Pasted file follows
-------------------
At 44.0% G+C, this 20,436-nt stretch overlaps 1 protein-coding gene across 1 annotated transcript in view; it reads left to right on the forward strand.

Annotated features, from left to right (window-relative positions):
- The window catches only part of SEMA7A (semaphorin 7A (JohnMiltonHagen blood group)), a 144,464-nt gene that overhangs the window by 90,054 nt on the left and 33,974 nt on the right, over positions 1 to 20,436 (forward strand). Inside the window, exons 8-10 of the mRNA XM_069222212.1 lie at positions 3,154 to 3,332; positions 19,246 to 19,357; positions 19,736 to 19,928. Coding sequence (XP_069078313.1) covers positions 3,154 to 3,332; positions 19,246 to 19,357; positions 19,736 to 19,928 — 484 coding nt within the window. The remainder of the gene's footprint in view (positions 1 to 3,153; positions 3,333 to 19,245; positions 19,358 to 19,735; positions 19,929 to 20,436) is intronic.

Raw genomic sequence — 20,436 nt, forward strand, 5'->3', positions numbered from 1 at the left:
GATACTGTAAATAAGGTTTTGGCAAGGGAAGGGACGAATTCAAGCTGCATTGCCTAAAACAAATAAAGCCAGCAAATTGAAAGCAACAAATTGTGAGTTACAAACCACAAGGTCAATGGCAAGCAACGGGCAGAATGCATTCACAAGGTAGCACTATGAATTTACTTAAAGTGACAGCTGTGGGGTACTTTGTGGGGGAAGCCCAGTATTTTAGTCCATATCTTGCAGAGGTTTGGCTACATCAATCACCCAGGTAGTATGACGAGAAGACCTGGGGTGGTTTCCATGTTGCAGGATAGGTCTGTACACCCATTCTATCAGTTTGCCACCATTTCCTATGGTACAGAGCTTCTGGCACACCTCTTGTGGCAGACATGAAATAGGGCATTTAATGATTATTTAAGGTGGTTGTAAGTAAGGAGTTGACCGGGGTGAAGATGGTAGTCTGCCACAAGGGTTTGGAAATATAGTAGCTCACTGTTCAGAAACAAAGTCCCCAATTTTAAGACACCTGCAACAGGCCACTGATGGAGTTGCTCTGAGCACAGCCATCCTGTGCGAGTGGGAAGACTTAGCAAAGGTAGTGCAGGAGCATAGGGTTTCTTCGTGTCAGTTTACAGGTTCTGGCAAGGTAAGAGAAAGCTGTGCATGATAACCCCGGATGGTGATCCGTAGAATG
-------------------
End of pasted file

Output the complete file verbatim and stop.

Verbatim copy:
At 44.0% G+C, this 20,436-nt stretch overlaps 1 protein-coding gene across 1 annotated transcript in view; it reads left to right on the forward strand.

Annotated features, from left to right (window-relative positions):
- The window catches only part of SEMA7A (semaphorin 7A (JohnMiltonHagen blood group)), a 144,464-nt gene that overhangs the window by 90,054 nt on the left and 33,974 nt on the right, over positions 1 to 20,436 (forward strand). Inside the window, exons 8-10 of the mRNA XM_069222212.1 lie at positions 3,154 to 3,332; positions 19,246 to 19,357; positions 19,736 to 19,928. Coding sequence (XP_069078313.1) covers positions 3,154 to 3,332; positions 19,246 to 19,357; positions 19,736 to 19,928 — 484 coding nt within the window. The remainder of the gene's footprint in view (positions 1 to 3,153; positions 3,333 to 19,245; positions 19,358 to 19,735; positions 19,929 to 20,436) is intronic.

Raw genomic sequence — 20,436 nt, forward strand, 5'->3', positions numbered from 1 at the left:
GATACTGTAAATAAGGTTTTGGCAAGGGAAGGGACGAATTCAAGCTGCATTGCCTAAAACAAATAAAGCCAGCAAATTGAAAGCAACAAATTGTGAGTTACAAACCACAAGGTCAATGGCAAGCAACGGGCAGAATGCATTCACAAGGTAGCACTATGAATTTACTTAAAGTGACAGCTGTGGGGTACTTTGTGGGGGAAGCCCAGTATTTTAGTCCATATCTTGCAGAGGTTTGGCTACATCAATCACCCAGGTAGTATGACGAGAAGACCTGGGGTGGTTTCCATGTTGCAGGATAGGTCTGTACACCCATTCTATCAGTTTGCCACCATTTCCTATGGTACAGAGCTTCTGGCACACCTCTTGTGGCAGACATGAAATAGGGCATTTAATGATTATTTAAGGTGGTTGTAAGTAAGGAGTTGACCGGGGTGAAGATGGTAGTCTGCCACAAGGGTTTGGAAATATAGTAGCTCACTGTTCAGAAACAAAGTCCCCAATTTTAAGACACCTGCAACAGGCCACTGATGGAGTTGCTCTGAGCACAGCCATCCTGTGCGAGTGGGAAGACTTAGCAAAGGTAGTGCAGGAGCATAGGGTTTCTTCGTGTCAGTTTACAGGTTCTGGCAAGGTAAGAGAAAGCTGTGCATGATAACCCCGGATGGTGATCCGTAGAATG